Nikolai Talyzin

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Nikolai Talyzin
Никола́й Талы́зин
File:Nikolai Talyzin.jpg
First Deputy Chairman of the Council of Ministers
In office
1 November 1985 – 7 June 1989
Premier Nikolai Ryzhkov
Preceded by Andrei Gromyko
Succeeded by Vsevolod Murakhovski
Chairman of State Planning Committee
In office
24 November 1962 – 2 October 1965
Premier Nikolai Ryzhkov
Preceded by Nikolai Baibakov
Succeeded by Yuri Maslyukov
Minister of Communications
In office
3 September 1975 – 24 October 1980
Premier Alexei Kosygin
Preceded by Nikolai Psurtsev
Succeeded by Vasily Shamshin
Candidate member of the 26th, 27th Politburo
In office
15 October 1985 – 20 September 1989
Full member of the 26th, 27th Central Committee
In office
3 March 1981 – 14 July 1990
Personal details
Born 28 January 1929
Soviet Union
Died 23 January 1991(1991-01-23) (aged 61)
Moscow, Soviet Union
Political party Communist Party of the Soviet Union

Nikolai Vladimirovich Talyzin (Russian: Никола́й Влади́мирович Талы́зин) (born 28 January 1929 - 23 January 1991) was a Soviet statesman, economist and head of the Gosplan, or the State Planning Committee.[1]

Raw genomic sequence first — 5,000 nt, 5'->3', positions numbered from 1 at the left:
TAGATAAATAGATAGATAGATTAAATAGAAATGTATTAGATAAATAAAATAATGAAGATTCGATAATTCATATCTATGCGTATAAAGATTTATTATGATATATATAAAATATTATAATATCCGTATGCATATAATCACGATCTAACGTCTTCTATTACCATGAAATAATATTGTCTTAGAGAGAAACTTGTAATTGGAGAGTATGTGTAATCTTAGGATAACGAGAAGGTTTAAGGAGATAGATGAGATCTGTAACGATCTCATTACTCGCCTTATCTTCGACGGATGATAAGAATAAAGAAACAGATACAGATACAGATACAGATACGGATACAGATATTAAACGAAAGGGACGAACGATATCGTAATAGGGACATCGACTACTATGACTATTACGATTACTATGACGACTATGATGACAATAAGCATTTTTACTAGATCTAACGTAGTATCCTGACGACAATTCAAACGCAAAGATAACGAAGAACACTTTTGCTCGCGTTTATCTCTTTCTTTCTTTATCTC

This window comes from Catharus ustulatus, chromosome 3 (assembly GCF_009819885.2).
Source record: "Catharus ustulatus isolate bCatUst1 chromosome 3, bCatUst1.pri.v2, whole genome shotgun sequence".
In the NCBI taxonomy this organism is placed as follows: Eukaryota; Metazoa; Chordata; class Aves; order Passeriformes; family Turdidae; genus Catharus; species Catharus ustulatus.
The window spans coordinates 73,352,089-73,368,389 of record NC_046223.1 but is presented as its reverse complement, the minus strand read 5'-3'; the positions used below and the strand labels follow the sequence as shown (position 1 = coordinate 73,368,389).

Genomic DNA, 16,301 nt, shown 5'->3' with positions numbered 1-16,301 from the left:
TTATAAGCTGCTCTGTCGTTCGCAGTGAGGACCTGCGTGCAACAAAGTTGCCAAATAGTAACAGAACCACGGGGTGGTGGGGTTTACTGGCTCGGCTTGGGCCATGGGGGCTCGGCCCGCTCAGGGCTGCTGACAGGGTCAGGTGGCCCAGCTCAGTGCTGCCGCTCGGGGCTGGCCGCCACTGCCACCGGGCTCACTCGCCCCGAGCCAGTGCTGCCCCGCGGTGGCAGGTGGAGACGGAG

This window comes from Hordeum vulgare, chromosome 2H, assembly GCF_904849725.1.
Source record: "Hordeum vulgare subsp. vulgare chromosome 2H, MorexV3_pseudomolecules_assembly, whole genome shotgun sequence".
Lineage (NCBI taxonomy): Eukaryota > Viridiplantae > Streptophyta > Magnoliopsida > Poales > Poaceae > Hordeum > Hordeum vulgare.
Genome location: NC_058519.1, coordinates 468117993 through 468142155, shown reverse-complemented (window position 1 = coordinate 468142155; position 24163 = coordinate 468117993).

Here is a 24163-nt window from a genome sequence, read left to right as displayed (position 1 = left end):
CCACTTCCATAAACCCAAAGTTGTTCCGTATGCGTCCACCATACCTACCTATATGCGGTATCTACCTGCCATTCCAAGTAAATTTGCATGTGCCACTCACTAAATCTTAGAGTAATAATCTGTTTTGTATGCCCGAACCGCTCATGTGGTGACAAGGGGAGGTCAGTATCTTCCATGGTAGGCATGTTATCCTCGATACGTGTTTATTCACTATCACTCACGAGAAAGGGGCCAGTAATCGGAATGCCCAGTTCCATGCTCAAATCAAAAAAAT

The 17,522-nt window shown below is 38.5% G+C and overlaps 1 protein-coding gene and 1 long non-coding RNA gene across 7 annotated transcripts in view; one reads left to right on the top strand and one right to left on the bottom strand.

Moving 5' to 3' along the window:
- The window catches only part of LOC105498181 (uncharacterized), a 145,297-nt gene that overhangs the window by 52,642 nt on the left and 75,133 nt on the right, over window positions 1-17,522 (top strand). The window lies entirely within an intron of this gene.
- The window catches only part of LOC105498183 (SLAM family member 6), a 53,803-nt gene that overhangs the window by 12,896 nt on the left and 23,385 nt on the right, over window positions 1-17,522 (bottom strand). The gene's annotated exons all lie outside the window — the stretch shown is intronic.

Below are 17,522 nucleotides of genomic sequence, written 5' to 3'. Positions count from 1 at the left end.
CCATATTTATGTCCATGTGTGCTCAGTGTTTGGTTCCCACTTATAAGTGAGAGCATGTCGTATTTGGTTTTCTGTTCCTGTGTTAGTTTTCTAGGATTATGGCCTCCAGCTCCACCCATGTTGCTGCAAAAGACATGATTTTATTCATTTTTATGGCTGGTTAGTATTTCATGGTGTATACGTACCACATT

Talyzin was Chosen by Mikhail Gorbachev in October 1985 to help start the program of economic change known as perestroika, after serving five years as the Soviet representative at Comecon, the Eastern European trade bloc. He was appointed head of the State Planning Commission, or Gosplan, when almost every sector of the Soviet economy was still firmly under state control. He became one of the three First Deputy Premiers at this time, as well as a non-voting member of the Communist Party Politburo.

The planning commission's task shifted from setting production targets to mapping out economic strategy, as Gorbachev pushed his economic reforms. Talyzin came under strong criticism, and moved to the post of head of the Bureau for Social Development in 1988, blamed for slowing reforms. In September 1989, with perestroika failing to produce the promised results, he was dismissed. along with many other conservatives in Nikolai Ryzhkov's government, whom he blamed for slowing the pace of reforms.[2]

Awards and decorations


Political offices
Preceded by
Nikolai Baibakov
Chairman of the State Planning Committee
Succeeded by
Yuri Maslyukov